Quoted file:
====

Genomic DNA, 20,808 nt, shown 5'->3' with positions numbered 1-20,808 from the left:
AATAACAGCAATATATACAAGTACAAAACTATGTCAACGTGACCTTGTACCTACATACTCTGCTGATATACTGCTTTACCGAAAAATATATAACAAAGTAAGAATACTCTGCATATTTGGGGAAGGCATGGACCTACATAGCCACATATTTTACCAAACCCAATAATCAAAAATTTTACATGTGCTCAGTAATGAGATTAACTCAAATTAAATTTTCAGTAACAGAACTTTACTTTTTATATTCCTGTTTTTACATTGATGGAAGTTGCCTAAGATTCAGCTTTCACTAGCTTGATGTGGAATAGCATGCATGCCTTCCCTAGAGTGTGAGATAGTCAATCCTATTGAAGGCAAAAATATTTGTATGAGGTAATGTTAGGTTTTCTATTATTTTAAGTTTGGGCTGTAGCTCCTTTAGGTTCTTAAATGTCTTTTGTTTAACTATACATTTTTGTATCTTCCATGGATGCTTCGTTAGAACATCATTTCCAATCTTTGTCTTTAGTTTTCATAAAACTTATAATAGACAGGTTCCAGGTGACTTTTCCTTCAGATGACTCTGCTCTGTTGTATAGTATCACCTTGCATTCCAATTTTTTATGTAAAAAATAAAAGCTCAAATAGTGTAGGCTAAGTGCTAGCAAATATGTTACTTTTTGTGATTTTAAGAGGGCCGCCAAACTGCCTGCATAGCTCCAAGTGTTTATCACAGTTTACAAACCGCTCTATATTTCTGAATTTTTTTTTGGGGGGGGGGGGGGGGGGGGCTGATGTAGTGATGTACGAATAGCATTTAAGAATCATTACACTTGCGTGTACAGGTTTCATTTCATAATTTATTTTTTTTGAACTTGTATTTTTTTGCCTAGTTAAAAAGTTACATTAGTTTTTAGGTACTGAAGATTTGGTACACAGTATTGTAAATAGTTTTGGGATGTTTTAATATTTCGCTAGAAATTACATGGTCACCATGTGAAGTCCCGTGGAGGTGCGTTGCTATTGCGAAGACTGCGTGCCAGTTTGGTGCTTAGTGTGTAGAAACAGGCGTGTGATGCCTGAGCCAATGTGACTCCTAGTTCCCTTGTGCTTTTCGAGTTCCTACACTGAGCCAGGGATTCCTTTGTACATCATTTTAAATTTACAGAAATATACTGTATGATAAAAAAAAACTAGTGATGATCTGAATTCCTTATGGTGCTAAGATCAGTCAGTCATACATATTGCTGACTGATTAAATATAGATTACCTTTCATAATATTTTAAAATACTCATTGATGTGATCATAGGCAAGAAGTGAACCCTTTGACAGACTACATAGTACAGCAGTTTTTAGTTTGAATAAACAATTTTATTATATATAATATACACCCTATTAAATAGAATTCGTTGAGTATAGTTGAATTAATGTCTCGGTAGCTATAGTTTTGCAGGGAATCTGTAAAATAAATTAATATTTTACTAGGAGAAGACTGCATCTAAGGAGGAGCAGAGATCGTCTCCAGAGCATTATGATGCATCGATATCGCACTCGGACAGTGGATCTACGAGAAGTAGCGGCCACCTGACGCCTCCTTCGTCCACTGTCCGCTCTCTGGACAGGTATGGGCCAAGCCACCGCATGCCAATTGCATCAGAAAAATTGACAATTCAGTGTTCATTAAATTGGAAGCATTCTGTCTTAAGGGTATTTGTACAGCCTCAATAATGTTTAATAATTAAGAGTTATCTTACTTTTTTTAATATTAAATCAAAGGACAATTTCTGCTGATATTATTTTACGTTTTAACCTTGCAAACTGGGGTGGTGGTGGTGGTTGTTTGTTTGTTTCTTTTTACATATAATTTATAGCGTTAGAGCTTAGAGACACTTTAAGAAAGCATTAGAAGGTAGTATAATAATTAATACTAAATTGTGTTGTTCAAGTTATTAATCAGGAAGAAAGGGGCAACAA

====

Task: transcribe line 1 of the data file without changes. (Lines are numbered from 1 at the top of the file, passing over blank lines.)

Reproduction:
Genomic DNA, 20,808 nt, shown 5'->3' with positions numbered 1-20,808 from the left: